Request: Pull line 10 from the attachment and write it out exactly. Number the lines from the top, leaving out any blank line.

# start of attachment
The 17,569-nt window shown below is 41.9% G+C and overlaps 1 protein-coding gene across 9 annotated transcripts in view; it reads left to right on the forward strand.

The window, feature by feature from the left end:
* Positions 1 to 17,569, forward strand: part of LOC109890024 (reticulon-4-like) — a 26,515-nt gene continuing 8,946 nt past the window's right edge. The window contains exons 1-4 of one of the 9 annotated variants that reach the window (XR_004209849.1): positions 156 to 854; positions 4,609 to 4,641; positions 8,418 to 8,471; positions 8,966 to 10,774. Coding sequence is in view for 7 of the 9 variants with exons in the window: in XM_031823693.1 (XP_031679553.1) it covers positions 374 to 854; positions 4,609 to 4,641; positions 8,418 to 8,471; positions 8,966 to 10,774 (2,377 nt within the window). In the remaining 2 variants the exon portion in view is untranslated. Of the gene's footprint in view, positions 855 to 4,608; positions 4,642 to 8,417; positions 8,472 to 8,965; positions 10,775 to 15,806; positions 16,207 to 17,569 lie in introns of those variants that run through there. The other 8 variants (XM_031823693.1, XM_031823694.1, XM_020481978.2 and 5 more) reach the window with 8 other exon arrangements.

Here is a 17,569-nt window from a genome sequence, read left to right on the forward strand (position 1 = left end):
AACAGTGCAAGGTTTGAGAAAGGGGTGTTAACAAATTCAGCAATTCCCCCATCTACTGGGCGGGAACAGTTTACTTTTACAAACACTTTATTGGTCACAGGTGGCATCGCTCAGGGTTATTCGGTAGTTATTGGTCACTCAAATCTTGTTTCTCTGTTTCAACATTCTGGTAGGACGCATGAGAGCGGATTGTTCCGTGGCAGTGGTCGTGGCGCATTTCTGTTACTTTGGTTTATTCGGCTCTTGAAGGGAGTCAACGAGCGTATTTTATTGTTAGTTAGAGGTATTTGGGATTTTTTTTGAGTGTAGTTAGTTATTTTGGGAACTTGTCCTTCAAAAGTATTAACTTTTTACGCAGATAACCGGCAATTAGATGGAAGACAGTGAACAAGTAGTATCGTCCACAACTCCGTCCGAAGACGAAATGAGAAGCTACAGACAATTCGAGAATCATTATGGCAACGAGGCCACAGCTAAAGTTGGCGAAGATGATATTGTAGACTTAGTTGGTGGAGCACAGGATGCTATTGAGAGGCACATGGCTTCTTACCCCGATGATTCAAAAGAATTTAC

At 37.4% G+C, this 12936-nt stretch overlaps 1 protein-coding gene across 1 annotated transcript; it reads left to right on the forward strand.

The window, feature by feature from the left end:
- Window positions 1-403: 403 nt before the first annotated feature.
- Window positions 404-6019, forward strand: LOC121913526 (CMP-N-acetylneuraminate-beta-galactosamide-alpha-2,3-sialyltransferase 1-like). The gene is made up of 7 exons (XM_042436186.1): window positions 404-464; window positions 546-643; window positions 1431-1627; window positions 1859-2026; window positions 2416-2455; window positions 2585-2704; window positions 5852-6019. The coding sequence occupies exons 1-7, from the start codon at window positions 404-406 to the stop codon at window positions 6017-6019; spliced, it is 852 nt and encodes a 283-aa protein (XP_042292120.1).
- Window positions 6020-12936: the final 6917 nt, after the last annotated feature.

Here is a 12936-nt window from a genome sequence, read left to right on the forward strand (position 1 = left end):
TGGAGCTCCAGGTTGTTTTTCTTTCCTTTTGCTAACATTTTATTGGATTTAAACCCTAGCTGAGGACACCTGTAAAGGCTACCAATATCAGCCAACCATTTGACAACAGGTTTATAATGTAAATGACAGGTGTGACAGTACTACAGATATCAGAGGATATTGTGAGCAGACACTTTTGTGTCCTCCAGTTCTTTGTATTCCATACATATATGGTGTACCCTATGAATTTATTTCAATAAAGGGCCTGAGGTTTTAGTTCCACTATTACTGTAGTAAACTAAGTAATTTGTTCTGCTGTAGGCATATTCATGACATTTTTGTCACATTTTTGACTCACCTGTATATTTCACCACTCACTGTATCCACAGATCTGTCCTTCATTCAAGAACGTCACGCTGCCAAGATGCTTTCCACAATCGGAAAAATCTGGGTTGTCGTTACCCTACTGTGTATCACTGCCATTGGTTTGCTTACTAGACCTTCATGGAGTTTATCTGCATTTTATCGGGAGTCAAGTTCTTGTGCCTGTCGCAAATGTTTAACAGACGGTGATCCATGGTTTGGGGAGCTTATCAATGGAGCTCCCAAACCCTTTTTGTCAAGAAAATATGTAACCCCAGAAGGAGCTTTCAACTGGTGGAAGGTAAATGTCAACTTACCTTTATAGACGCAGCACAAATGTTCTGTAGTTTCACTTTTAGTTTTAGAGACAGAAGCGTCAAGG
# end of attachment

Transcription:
- Window positions 6020-12936: the final 6917 nt, after the last annotated feature.